Patton: A Standard For Cinematic Biopics

Abhishek Srivastava - 32 weeks ago

2020 will also mark the completion of 50 years of Franklin Schaffner’s riveting biographical war drama Patton. The idea of the film was mooted two decades before the film actually went on floors. Patton is a compelling portrait of a controversial US General.

(Karl Malden and George C. Scott in a still from Patton)

Though Patton released in 1970 but the film as a project began in 1951 when Darryl Zanuck at 20th Century Fox greenlighted the concept that was suggested by producer Frank McCarthy. The intention to make a film out of the idea took another decade. The debacle of Cleopatra in 1963 almost bankrupted 20th Century Fox, but the film’s failure ensured that Patton soon went on the floors. John Huston was among the frontrunners to direct this war drama while John Wayne, Robert Mitchum, Lee Marvin, Gregory Peck were all considered for the title role of General George S Patton Jr. It might come as a surprise to many that even Ronald Reagan was once considered for the role made famous by George C Scott. 

(A still from Patton)

Francis Ford Coppola, a fresh graduate from UCLA was given the task to write the script for the film. He was later on fired from the project as officials at 20th Century Fox were unimpressed with his idea of opening the film with Patton’s speech. When the film finally, rolled most of what Coppola had written was incorporated in the film. The most important contribution to the film that came from Coppola’s pen was the famous dialogue that General Patton delivers in the beginning of the film. Most of the cast were opposed to the idea of incorporating the speech in the beginning of the film. They were of the view that the scene was so impactful that it might just dilute the essence of the rest of the film but director Franklin Schaffner took a call and ensured that the film began with the speech.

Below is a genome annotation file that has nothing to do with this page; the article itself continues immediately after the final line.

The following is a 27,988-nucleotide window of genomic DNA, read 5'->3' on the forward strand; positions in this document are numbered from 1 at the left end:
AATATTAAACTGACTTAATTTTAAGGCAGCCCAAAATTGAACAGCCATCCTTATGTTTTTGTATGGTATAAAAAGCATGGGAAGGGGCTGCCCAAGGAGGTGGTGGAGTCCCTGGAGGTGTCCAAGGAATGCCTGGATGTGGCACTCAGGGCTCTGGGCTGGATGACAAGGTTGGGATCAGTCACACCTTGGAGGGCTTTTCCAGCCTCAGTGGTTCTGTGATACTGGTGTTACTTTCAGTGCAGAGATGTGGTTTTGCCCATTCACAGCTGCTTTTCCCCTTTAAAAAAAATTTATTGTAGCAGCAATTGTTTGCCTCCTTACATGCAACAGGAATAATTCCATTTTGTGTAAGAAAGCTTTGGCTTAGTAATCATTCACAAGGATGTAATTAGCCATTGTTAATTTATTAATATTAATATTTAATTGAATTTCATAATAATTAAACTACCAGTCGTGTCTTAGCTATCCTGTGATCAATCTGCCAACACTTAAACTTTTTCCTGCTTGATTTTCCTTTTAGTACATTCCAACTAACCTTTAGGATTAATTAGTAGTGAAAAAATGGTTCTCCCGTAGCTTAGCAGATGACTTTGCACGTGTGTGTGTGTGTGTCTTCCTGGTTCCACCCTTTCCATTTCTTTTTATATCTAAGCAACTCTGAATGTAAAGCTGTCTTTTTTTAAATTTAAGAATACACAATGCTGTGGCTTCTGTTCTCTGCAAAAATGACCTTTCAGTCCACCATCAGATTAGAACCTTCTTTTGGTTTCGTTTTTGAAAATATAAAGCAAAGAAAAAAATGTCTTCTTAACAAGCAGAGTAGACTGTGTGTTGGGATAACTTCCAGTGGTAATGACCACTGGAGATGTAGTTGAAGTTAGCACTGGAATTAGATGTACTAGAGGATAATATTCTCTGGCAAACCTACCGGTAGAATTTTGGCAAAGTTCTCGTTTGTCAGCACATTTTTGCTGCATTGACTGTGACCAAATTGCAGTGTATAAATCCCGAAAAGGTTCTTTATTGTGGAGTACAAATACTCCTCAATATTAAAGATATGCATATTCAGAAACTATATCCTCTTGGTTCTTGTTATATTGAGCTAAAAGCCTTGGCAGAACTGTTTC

(George C Scott. in a still from Patton)

The shooting of the film commenced in 1969 – 18 years after the idea was first mooted in 1951. Mandarins at 20th Century Fox were skeptical about its reception as America as a country had changed in 18 years and one of the major forces to bring about the metamorphosis in the culture was Vietnam war. But the film defied every expectation and rocked at the box office. The shooting of the film was not exactly a cakewalk for Schaffner as George C Scott’s drinking habit made the entire schedule of the film go haywire. Nicholas Evan Sarantakes in his book Making Patton has mentioned that he was not exactly proud of the project and was actually ashamed of being a part of it. He suggested rewrites of the script which was rejected everytime. 

Such was the impact of the film that it was screened thrice at the White House and Camp David. The film also gave ammunition to Richard Nixon to invade Vietnam in 1970. The biographical war film about US General George S Patton Jr. was the toast of the Academy Awards in 1971. During the 43rd Academy Awards, the film almost clean sweeped the ceremony. The film took home seven Academy Awards. Awards for Best Picture, Best Actor, Best Director, Best Screenplay – all were given to Patton that year. 

George C Scott refused to accept the Academy Award as he believed that competition between actors was unfair. Frank McCarthy accepted the award on his behalf but returned it to the Academy the next day in tune with Scott’s wishes. 


George C Scott / Franklin J Schaffner / Francis Ford Coppola / Karl Malden / World War II / 20th Century Fox

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